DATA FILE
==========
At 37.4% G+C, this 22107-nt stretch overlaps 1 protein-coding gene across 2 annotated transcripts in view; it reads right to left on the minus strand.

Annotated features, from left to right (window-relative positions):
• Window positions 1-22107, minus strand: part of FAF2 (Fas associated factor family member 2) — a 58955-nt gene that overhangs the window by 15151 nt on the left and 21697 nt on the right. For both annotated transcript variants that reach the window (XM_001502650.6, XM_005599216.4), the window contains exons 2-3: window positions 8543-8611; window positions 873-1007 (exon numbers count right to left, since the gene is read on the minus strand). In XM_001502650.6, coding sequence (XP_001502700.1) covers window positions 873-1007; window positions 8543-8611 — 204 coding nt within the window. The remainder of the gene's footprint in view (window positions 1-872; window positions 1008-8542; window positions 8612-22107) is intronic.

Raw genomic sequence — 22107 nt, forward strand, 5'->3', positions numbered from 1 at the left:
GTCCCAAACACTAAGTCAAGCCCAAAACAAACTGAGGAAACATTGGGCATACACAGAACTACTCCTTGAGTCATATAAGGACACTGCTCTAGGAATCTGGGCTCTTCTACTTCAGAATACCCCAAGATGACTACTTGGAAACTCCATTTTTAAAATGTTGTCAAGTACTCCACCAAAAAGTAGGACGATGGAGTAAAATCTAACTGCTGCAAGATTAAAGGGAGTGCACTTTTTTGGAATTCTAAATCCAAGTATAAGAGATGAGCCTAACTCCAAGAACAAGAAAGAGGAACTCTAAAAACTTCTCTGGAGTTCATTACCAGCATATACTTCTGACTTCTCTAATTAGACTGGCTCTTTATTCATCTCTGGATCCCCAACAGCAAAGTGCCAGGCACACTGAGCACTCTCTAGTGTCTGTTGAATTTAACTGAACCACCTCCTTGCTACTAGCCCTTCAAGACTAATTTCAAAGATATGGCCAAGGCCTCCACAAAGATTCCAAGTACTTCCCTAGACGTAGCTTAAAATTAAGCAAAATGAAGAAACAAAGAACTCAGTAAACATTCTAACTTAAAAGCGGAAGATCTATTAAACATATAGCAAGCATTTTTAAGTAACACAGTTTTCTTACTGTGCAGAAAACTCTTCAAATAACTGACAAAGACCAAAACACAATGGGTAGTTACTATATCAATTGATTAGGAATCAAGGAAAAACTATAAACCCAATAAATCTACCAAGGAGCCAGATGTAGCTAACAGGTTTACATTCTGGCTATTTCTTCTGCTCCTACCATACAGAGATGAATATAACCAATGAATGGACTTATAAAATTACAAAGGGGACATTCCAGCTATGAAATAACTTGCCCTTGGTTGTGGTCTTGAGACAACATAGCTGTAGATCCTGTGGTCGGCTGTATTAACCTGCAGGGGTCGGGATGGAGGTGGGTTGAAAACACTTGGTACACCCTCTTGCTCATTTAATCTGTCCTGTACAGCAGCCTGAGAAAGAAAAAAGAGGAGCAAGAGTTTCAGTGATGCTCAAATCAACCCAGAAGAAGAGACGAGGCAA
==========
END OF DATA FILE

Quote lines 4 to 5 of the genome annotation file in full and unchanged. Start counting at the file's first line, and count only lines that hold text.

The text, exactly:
Raw genomic sequence — 22107 nt, forward strand, 5'->3', positions numbered from 1 at the left:
GTCCCAAACACTAAGTCAAGCCCAAAACAAACTGAGGAAACATTGGGCATACACAGAACTACTCCTTGAGTCATATAAGGACACTGCTCTAGGAATCTGGGCTCTTCTACTTCAGAATACCCCAAGATGACTACTTGGAAACTCCATTTTTAAAATGTTGTCAAGTACTCCACCAAAAAGTAGGACGATGGAGTAAAATCTAACTGCTGCAAGATTAAAGGGAGTGCACTTTTTTGGAATTCTAAATCCAAGTATAAGAGATGAGCCTAACTCCAAGAACAAGAAAGAGGAACTCTAAAAACTTCTCTGGAGTTCATTACCAGCATATACTTCTGACTTCTCTAATTAGACTGGCTCTTTATTCATCTCTGGATCCCCAACAGCAAAGTGCCAGGCACACTGAGCACTCTCTAGTGTCTGTTGAATTTAACTGAACCACCTCCTTGCTACTAGCCCTTCAAGACTAATTTCAAAGATATGGCCAAGGCCTCCACAAAGATTCCAAGTACTTCCCTAGACGTAGCTTAAAATTAAGCAAAATGAAGAAACAAAGAACTCAGTAAACATTCTAACTTAAAAGCGGAAGATCTATTAAACATATAGCAAGCATTTTTAAGTAACACAGTTTTCTTACTGTGCAGAAAACTCTTCAAATAACTGACAAAGACCAAAACACAATGGGTAGTTACTATATCAATTGATTAGGAATCAAGGAAAAACTATAAACCCAATAAATCTACCAAGGAGCCAGATGTAGCTAACAGGTTTACATTCTGGCTATTTCTTCTGCTCCTACCATACAGAGATGAATATAACCAATGAATGGACTTATAAAATTACAAAGGGGACATTCCAGCTATGAAATAACTTGCCCTTGGTTGTGGTCTTGAGACAACATAGCTGTAGATCCTGTGGTCGGCTGTATTAACCTGCAGGGGTCGGGATGGAGGTGGGTTGAAAACACTTGGTACACCCTCTTGCTCATTTAATCTGTCCTGTACAGCAGCCTGAGAAAGAAAAAAGAGGAGCAAGAGTTTCAGTGATGCTCAAATCAACCCAGAAGAAGAGACGAGGCAA